Right Generally Sour on Bennett-Shaked Move

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Minister Naftali Bennet. (Yonatan Sindel/Flash90)

Everybody involved in the Israeli political system, it seems, has something to say about the announcement Motzoei Shabbos by Education Minister Naftali Bennett and Justice Minister Ayelet Shaked that they were breaking with Jewish Home and forming a new party, to be called HaYemin Hehadash. In a statement, Jewish Home – which Bennett still technically heads – said that it would develop a new list that would run in the April 9 elections. “The party thanks Bennett and Shaked for five years of hard work on behalf of Israel. We believe that they will go on to great things. In the coming days Jewish Home will consider its next steps, but it is clear that we will present a quality list to voters for the 21st Knesset.”

Hadashot News, which broke the story Motzoei Shabbos, said that the main reason for the move was to enable Bennett and Shaked to operate more independently, and to escape the restrictions placed on it by the National Union, the partner party that joined with the National Religious Party to establish Jewish Home. Offir Sela, director-general of the National Union, criticized the new party, saying that “Bennett thinks that Religious Zionists are naïve children, but they are not fools. They understand that a political coup was pulled off here. Bennett thinks he will make a high-tech style ‘exit’ on the backs of Religious Zionism, but the public will prove him wrong when they vote for ideology, and not for a political stunt.”

The Likud, too, had harsh words for Bennett and Shaked. “There are those who did not learn the lessons of the elections of 1992,” when a split on the right enabled Yitzchak Rabin to form the government that signed the Oslo Accords. “The only way to ensure a true right-wing government is to vote for the Likud, with Netanyahu at its helm.”

The new party will remain a right-wing party that will unite Israelis of that point of view, regardless of their religious background, with half its list consisting of religious Israelis, and half secular Israelis. Jewish Home MK Shuli Muallem, who said Motzoei Shabbos that she was joining Bennett and Shaked, said that “the time has come to expand our ‘home.’ This party will work to expand settlement, increase the Jewish identity of Israel, and provide solutions to the social needs of Israelis.”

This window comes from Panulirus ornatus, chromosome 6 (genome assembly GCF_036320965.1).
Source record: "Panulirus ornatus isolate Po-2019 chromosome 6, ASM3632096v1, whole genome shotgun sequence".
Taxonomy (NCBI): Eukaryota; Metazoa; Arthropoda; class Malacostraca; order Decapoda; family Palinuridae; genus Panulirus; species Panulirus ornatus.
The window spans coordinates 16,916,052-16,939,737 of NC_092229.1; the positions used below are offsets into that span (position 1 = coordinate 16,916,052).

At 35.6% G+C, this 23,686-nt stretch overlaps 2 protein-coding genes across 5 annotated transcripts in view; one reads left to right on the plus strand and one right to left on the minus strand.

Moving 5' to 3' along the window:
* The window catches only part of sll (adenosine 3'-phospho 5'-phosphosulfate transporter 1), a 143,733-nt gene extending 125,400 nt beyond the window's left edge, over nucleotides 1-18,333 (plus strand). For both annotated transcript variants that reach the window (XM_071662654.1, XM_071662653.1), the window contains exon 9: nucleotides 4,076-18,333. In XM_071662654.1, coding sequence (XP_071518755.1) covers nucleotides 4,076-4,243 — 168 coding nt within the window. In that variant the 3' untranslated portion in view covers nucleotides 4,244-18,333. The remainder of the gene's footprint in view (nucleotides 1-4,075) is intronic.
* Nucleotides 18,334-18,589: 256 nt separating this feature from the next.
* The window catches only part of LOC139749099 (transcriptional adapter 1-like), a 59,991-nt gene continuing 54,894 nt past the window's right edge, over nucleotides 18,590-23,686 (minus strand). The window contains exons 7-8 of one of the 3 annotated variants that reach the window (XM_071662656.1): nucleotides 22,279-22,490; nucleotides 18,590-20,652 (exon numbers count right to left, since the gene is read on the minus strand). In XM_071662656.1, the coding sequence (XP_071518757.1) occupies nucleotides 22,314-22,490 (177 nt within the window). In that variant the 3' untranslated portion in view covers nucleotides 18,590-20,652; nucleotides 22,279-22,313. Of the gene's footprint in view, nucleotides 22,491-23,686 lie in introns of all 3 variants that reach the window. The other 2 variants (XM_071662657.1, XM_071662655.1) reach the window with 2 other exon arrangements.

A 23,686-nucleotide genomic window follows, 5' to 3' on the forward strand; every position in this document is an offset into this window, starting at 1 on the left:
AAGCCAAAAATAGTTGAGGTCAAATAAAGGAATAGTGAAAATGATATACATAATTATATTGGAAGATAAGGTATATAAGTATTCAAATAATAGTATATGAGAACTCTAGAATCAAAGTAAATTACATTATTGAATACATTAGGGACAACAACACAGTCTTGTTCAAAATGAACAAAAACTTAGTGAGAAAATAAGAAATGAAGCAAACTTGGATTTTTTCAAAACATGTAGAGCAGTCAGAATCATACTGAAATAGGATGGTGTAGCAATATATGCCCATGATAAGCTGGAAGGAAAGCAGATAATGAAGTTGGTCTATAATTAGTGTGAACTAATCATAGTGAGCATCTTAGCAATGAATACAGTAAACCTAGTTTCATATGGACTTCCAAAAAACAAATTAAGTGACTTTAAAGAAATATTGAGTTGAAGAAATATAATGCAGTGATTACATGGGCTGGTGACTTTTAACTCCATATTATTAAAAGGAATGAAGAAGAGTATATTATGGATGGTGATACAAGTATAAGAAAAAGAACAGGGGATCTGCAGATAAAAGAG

Moshe Kahlon’s Kulanu was extremely negative, saying that the announcement of the new party “is the establishment of another sectorial party that will further minimize respect for government. In the current government Bennett and Shaked acted in a sectorial manner that sought ways to divide people. Israel needs a centrist party that will fight for all Israelis, whoever they are, and that will fight to remove the concept of ‘them’ from public discourse.”

Also critical was MK Tzipi Hotovely, who said that the move “creates fragments of a party that will be in danger of missing the electoral threshold. I call on right-wing voters to show responsibility and vote for the Likud. You don’t make ‘exits’ in politics. The right-wing voters will understand that they should vote for the Likud, not for an imitation.” Likud MK Yehuda Glick said “it’s 1992 all over again. Bennet and Shaked are again reviving Tehiya,” a right-wing party that ran in that election with a mixed religious-secular list. “Unfortunately we know how that story ended.”

Also negative on the move was Meretz head Tamar Zandberg, who said that “the New Right is racist, inciteful and dangerous. This is a partnership between someone who tried to kill the justice system, and someone who tried to kill secularism” in the educational system.